RECORD: Darwin, C. R. 1877. To the members of the Down Friendly Club. [N.p.: n.p.]

REVISION HISTORY: Scanned, text prepared and edited by John van Wyhe 11.2006. RN4

NOTE: See record in the Freeman Bibliographical Database, enter its Identifier here. See bibliographical introduction by R. B. Freeman. There is a copy of this printed circular in CUL-DAR138.5.1. The editors of Correspondence vol. 25, p. 95-6 provide the following notes to this item:

1 CD had helped to found the Down Friendly Club in 1850 (see Correspondencevol. 4, letters to J. S. Henslow, [7 October 1849] and 17 January [1850], and J. R. Moore 1985, pp. 468–9).
2 The Friendly Societies' Act of 1875 established an administrative department to oversee local friendly societies; however, authority over the distribution of funds was retained by each society. For more on the regulation of friendly societies by the state, and the changes introduced by the 1875 Act, see Gosden 1961, pp. 173–97.
3 After 1834, parishes were grouped into Poor Law Unions that administered poor-relief to local residents. Down village was in the Poor Law Union for Bromley.

[page 1]


As one of your Honorary Members who has acted to the best of his power as your Treasurer for the last Twenty-seven years, I hope that you will permit me to address a few words to you, on this important occasion, when you have to decide whether the Club shall be dissolved. You founded and joined this Club in order to receive assistance when ill or when permanently invalided, and to be decently buried when dead; and is it not an extraordinary fact that you should now wish to dissolve the Club, for no other reason that I can hear of, except that it is now rich and in a perfectly sound condition? I have been informed that absurd rumours are afloat that the Government intends to unite all the Clubs throughout England into a single one, and then divide their Funds. I can assure you that all such rumours are lies, spread for some evil purpose. I am also informed that an actuary has calculated that you may divide £150, but that about £1,000 must be retained in order to ensure the safety of the Club. I suppose some of you think that this is a larger sum than is necessary, but let me beg you to remember that an actuary can have no motive to deceive you, and that he has great means for obtaining accurate information as to what are the chances of sickness and death, about which no ordinary man can form any judgment. No reasonable man will doubt that the above sum is necessary to pay the Burial Fees and to ensure Provision during ill-health, to which every Member of the Club is liable. Remember how many unregistered Clubs, not only in this neighbourhood but throughout England, have become bankrupt, and have left their Members destitute in their old age. Therefore I hope that you will allow me to warn you all in the most earnest manner, to deliberate for a long time before you dissolve the Club, not only for the sake of your wives and children, but for your own sakes, so as to avoid the degradation of being supported by the Union. The younger Members should reflect that they will receive only a small sum, and for this they forego all the advantages of belonging to a really safe Club; and the elder Members will find it impossible to join any Club which can pretend to safety. Should you resolve to dissolve our Club, all your officers, including myself, are bound under the penalty of imprisonment to see that every provision of the law is strictly followed, and this will cause much delay and expense; but as far as lies in my power the law shall be obeyed. Finally, I hope that you will admit that I can have no bad motive in expressing my deliberate judgment: it is no pleasure to me to keep your accounts and to subscribe to your funds, except in the hope of doing some small good to my fellow Members, who have hitherto always treated me in a considerate and friendly manner.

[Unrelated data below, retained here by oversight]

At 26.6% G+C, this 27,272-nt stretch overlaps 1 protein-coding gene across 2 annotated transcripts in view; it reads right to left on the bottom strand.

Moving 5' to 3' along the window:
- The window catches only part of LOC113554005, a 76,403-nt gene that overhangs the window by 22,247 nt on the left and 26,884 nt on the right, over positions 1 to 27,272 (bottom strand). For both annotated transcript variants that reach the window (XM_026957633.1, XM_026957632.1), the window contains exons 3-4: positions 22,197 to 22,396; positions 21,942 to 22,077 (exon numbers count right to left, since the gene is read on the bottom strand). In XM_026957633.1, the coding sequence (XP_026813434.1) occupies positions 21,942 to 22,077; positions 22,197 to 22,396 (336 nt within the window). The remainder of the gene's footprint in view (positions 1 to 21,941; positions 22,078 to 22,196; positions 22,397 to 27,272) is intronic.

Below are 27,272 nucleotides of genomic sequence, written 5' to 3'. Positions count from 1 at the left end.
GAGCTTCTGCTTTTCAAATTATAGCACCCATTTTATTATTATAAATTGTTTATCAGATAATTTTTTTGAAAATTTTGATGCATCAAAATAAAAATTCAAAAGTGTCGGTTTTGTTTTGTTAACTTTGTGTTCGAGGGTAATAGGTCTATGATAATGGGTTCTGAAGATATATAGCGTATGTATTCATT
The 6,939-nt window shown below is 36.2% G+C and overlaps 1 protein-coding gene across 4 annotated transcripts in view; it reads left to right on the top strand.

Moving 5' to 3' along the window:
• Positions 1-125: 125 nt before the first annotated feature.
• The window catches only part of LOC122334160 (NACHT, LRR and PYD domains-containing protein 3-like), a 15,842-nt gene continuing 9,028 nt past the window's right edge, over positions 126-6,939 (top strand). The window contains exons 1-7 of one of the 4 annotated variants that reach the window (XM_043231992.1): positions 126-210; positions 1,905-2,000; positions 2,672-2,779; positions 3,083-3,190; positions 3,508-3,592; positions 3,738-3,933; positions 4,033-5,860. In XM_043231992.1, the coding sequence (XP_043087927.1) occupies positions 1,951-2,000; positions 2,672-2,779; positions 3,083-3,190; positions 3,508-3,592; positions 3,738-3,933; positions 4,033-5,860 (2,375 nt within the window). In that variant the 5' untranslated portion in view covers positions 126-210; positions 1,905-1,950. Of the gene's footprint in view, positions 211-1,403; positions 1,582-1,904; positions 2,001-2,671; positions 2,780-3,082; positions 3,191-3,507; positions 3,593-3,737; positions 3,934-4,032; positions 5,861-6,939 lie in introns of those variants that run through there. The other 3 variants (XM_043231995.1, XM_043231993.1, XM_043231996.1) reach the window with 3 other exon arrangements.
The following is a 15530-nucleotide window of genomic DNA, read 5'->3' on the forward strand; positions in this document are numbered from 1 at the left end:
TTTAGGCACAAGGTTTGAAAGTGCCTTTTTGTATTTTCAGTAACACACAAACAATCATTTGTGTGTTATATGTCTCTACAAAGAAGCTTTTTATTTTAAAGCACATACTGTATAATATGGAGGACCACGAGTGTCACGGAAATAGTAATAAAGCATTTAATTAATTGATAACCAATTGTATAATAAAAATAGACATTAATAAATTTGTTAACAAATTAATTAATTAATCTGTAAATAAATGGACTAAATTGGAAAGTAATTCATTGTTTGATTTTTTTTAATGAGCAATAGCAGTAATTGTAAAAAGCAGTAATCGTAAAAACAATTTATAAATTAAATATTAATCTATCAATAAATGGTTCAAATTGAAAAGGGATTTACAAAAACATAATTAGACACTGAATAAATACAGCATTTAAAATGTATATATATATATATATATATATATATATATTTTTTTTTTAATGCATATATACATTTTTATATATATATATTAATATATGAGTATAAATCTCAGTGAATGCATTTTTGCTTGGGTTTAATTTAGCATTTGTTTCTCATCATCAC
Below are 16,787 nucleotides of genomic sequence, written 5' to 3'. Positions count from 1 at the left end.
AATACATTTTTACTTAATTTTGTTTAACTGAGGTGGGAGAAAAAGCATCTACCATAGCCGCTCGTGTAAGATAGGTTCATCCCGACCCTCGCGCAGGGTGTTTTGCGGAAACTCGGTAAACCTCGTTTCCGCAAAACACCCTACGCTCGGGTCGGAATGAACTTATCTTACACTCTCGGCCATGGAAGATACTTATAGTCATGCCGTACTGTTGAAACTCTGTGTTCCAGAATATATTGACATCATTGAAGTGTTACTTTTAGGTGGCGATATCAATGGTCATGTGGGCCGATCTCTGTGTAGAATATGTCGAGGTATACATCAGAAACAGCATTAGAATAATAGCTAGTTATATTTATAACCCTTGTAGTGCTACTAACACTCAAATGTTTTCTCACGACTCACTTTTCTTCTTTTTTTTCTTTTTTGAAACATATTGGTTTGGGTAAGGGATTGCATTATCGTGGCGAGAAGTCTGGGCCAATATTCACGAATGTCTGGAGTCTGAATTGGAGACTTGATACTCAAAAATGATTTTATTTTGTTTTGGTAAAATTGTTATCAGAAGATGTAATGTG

I remain

Your faithful Treasurer,


Down, February 19, 1877.

1 Darwin was invited to act at treasurer for the village Friendly Club around 1850 and continued to keep its accounts for thirty years. The Club was a form of insurance for illness, loss of work, retirement and death.

Francis Darwin recalled in Life and letters 1: 142-3:

He took much trouble about the club, keeping its accounts with minute and scrupulous exactness, and taking pleasure in its prosperous condition. Every Whit-Monday the club used to march round with band and banner, and paraded on the lawn in front of the house. There he met them, and explained to them their financial position in a little speech seasoned with a few well-worn jokes.

Freeman commented in his bibliography:

After the Friendly Societies Act of 1875 (38 & 39 Vict. Ch. 60), and an amending Act of 1876 (39 & 40 Vict. Ch. 22), under which the Downe Club would have been placed in Class 5 'Local Village and Country Societies', there seems to have been dissatisfaction; some members wanted to disband and share out the proceeds. The leaflet was distributed to members, in February 1877, to dissuade them, successfully, from this course. Emma Darwin (Vol. II, p. 237) wrote to Francis on Whit Tuesday, February 3rd, 1879, that the band was expected that day.

Darwin's accounts show: "18 March 1852 Smith & Elder. Printing 250 Rules for Down Club £3.5."

Registered at Friendly Societies, 17 North Audley Street, W1. File number for Downe Club F51/232, but the file passed to Public Record Office.

This document has been accessed 11723 times

Return to homepage

Citation: John van Wyhe, ed. 2002-. The Complete Work of Charles Darwin Online. (

File last updated 23 February, 2024